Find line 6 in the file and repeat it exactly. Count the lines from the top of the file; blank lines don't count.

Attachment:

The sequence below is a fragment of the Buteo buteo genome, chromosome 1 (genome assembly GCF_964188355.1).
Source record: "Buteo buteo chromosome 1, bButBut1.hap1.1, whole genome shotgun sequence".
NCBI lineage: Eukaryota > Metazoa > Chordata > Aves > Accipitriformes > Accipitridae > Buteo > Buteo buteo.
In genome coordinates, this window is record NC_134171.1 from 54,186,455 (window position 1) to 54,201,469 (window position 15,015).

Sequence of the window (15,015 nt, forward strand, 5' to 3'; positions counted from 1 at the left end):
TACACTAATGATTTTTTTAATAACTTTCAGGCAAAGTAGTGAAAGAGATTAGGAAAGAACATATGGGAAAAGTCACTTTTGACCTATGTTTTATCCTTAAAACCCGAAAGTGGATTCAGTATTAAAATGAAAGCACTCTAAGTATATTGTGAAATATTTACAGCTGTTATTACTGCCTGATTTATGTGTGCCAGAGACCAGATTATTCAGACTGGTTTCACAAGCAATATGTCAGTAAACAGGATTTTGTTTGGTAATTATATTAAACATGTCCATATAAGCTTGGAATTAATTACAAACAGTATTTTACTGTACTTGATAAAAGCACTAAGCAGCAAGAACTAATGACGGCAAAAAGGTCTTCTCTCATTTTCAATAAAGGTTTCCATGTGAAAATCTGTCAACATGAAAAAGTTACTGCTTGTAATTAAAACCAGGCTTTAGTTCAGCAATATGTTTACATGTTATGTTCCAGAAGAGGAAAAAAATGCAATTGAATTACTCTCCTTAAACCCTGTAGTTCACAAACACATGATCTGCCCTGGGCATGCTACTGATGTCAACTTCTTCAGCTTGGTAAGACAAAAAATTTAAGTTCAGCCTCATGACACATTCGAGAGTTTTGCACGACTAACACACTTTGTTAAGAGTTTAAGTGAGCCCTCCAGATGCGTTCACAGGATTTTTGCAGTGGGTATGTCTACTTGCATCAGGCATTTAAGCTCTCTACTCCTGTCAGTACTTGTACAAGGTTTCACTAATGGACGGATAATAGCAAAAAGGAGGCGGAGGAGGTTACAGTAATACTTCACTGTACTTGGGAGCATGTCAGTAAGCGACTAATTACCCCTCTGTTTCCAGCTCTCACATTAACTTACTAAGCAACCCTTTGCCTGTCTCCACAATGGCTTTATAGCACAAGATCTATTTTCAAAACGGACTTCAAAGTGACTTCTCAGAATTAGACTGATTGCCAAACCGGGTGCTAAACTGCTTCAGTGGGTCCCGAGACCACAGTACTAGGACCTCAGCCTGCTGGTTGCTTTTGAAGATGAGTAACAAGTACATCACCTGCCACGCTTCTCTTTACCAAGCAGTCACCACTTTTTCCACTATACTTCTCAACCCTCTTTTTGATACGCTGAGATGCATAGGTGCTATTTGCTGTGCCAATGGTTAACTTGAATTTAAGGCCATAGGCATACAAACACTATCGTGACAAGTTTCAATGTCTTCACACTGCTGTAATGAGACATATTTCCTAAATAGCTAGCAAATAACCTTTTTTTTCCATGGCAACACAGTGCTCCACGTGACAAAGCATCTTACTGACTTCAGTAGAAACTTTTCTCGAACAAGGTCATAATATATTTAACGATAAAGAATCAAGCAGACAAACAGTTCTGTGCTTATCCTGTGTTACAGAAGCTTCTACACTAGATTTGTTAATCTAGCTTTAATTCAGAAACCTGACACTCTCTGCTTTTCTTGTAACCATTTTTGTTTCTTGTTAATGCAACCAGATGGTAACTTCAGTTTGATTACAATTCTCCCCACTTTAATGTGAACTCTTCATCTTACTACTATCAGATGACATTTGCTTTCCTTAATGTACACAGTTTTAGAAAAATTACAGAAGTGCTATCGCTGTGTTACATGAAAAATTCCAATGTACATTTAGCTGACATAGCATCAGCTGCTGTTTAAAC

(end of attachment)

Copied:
TACACTAATGATTTTTTTAATAACTTTCAGGCAAAGTAGTGAAAGAGATTAGGAAAGAACATATGGGAAAAGTCACTTTTGACCTATGTTTTATCCTTAAAACCCGAAAGTGGATTCAGTATTAAAATGAAAGCACTCTAAGTATATTGTGAAATATTTACAGCTGTTATTACTGCCTGATTTATGTGTGCCAGAGACCAGATTATTCAGACTGGTTTCACAAGCAATATGTCAGTAAACAGGATTTTGTTTGGTAATTATATTAAACATGTCCATATAAGCTTGGAATTAATTACAAACAGTATTTTACTGTACTTGATAAAAGCACTAAGCAGCAAGAACTAATGACGGCAAAAAGGTCTTCTCTCATTTTCAATAAAGGTTTCCATGTGAAAATCTGTCAACATGAAAAAGTTACTGCTTGTAATTAAAACCAGGCTTTAGTTCAGCAATATGTTTACATGTTATGTTCCAGAAGAGGAAAAAAATGCAATTGAATTACTCTCCTTAAACCCTGTAGTTCACAAACACATGATCTGCCCTGGGCATGCTACTGATGTCAACTTCTTCAGCTTGGTAAGACAAAAAATTTAAGTTCAGCCTCATGACACATTCGAGAGTTTTGCACGACTAACACACTTTGTTAAGAGTTTAAGTGAGCCCTCCAGATGCGTTCACAGGATTTTTGCAGTGGGTATGTCTACTTGCATCAGGCATTTAAGCTCTCTACTCCTGTCAGTACTTGTACAAGGTTTCACTAATGGACGGATAATAGCAAAAAGGAGGCGGAGGAGGTTACAGTAATACTTCACTGTACTTGGGAGCATGTCAGTAAGCGACTAATTACCCCTCTGTTTCCAGCTCTCACATTAACTTACTAAGCAACCCTTTGCCTGTCTCCACAATGGCTTTATAGCACAAGATCTATTTTCAAAACGGACTTCAAAGTGACTTCTCAGAATTAGACTGATTGCCAAACCGGGTGCTAAACTGCTTCAGTGGGTCCCGAGACCACAGTACTAGGACCTCAGCCTGCTGGTTGCTTTTGAAGATGAGTAACAAGTACATCACCTGCCACGCTTCTCTTTACCAAGCAGTCACCACTTTTTCCACTATACTTCTCAACCCTCTTTTTGATACGCTGAGATGCATAGGTGCTATTTGCTGTGCCAATGGTTAACTTGAATTTAAGGCCATAGGCATACAAACACTATCGTGACAAGTTTCAATGTCTTCACACTGCTGTAATGAGACATATTTCCTAAATAGCTAGCAAATAACCTTTTTTTTCCATGGCAACACAGTGCTCCACGTGACAAAGCATCTTACTGACTTCAGTAGAAACTTTTCTCGAACAAGGTCATAATATATTTAACGATAAAGAATCAAGCAGACAAACAGTTCTGTGCTTATCCTGTGTTACAGAAGCTTCTACACTAGATTTGTTAATCTAGCTTTAATTCAGAAACCTGACACTCTCTGCTTTTCTTGTAACCATTTTTGTTTCTTGTTAATGCAACCAGATGGTAACTTCAGTTTGATTACAATTCTCCCCACTTTAATGTGAACTCTTCATCTTACTACTATCAGATGACATTTGCTTTCCTTAATGTACACAGTTTTAGAAAAATTACAGAAGTGCTATCGCTGTGTTACATGAAAAATTCCAATGTACATTTAGCTGACATAGCATCAGCTGCTGTTTAAAC